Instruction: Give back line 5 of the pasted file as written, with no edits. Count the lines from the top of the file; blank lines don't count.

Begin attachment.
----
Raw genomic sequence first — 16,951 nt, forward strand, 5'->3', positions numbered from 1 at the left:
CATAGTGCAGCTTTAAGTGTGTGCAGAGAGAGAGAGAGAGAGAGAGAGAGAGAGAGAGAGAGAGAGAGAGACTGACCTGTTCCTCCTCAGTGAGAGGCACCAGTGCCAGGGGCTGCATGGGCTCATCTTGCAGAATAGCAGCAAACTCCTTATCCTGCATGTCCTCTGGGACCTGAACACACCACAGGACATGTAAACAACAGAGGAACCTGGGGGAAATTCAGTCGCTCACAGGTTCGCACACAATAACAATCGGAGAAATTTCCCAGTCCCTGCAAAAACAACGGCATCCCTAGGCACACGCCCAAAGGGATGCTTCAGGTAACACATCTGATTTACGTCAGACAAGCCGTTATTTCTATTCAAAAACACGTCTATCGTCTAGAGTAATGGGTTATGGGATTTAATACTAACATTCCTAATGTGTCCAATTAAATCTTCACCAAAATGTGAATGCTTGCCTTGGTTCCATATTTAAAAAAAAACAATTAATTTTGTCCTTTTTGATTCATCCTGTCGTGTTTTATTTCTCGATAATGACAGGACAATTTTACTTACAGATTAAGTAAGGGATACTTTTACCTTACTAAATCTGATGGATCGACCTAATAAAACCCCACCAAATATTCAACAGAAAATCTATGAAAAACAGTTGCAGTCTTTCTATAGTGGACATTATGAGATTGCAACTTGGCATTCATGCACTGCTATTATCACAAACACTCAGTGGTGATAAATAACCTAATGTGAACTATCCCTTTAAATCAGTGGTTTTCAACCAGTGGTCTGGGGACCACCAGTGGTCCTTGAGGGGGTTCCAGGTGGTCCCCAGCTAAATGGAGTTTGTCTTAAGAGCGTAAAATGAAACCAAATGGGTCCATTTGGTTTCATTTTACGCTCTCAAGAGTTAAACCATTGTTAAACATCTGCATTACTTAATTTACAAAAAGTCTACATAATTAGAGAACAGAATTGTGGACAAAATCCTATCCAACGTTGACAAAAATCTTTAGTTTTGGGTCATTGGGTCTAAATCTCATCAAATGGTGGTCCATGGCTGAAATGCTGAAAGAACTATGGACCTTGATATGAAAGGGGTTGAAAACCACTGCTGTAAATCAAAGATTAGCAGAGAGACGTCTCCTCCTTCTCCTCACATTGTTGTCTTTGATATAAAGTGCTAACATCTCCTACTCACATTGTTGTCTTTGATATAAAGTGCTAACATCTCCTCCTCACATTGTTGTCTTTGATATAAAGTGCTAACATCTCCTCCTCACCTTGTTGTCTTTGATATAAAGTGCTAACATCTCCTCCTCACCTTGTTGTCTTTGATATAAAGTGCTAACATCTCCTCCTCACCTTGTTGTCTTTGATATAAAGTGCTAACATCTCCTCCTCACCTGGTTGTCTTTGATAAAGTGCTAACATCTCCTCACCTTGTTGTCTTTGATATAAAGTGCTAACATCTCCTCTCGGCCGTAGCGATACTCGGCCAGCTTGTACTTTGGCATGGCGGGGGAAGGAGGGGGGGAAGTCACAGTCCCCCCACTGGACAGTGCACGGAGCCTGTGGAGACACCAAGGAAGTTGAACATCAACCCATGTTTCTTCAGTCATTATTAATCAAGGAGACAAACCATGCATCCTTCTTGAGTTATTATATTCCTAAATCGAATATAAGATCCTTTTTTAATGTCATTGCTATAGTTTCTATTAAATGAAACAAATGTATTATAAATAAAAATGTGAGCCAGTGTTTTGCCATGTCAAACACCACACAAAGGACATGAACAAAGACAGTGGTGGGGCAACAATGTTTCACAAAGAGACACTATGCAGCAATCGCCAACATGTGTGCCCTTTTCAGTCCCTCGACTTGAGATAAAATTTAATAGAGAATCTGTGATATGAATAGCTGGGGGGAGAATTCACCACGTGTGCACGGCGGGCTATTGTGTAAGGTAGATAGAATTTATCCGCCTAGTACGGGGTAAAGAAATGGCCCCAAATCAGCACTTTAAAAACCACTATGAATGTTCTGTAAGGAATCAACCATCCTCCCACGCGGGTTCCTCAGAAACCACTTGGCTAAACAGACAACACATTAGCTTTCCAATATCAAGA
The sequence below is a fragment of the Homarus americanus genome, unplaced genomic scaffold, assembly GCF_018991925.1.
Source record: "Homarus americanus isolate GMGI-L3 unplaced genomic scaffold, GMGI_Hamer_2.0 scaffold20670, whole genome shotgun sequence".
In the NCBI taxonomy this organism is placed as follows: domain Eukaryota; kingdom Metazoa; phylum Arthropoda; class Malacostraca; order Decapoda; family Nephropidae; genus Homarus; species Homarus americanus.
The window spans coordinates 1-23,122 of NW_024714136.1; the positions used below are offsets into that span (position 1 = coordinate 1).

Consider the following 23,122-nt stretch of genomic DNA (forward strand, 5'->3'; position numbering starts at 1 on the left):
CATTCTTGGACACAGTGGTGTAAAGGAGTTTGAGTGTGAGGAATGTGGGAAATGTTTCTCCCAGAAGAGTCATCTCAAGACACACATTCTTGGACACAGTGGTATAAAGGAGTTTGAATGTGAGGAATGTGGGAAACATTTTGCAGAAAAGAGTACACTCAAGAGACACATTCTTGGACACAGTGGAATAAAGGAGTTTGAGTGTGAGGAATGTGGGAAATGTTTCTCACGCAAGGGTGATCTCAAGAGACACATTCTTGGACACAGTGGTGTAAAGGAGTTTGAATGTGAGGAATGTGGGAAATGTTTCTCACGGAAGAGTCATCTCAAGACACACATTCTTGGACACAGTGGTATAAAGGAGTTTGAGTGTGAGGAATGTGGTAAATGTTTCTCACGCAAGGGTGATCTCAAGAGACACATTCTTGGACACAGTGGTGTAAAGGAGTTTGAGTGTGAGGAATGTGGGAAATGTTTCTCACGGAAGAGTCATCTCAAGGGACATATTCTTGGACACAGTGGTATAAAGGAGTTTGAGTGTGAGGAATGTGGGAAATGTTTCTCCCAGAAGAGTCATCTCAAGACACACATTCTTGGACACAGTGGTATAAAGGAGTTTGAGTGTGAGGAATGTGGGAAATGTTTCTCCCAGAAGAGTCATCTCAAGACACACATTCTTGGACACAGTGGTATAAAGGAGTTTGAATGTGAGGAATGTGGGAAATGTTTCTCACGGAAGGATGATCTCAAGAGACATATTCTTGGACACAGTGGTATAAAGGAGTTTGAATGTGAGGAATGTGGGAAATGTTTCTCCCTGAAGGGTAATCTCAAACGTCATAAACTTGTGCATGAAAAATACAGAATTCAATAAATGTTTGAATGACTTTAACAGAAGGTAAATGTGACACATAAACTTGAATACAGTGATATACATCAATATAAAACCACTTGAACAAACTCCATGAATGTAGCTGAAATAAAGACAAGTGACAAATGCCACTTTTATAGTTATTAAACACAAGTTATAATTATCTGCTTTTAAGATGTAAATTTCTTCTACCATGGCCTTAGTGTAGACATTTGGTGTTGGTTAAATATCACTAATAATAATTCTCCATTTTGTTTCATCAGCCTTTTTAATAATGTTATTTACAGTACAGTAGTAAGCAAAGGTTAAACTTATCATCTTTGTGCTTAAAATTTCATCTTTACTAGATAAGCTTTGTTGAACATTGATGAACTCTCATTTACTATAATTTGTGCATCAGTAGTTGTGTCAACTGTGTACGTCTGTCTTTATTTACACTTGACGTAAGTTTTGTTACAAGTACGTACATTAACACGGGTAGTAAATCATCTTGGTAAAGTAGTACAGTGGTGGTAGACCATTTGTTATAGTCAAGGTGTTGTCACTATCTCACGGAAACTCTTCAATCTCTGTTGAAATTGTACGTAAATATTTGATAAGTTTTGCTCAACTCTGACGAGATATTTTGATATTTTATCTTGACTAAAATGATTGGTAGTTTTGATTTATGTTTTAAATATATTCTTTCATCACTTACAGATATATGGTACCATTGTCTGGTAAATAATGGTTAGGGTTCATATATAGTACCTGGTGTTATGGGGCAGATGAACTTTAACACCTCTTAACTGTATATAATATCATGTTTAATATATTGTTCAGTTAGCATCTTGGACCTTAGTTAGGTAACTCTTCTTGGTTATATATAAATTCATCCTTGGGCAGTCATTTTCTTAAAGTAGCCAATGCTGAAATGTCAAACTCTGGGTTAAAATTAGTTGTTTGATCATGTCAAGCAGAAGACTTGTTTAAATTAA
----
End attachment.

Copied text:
In the NCBI taxonomy this organism is placed as follows: domain Eukaryota; kingdom Metazoa; phylum Arthropoda; class Malacostraca; order Decapoda; family Nephropidae; genus Homarus; species Homarus americanus.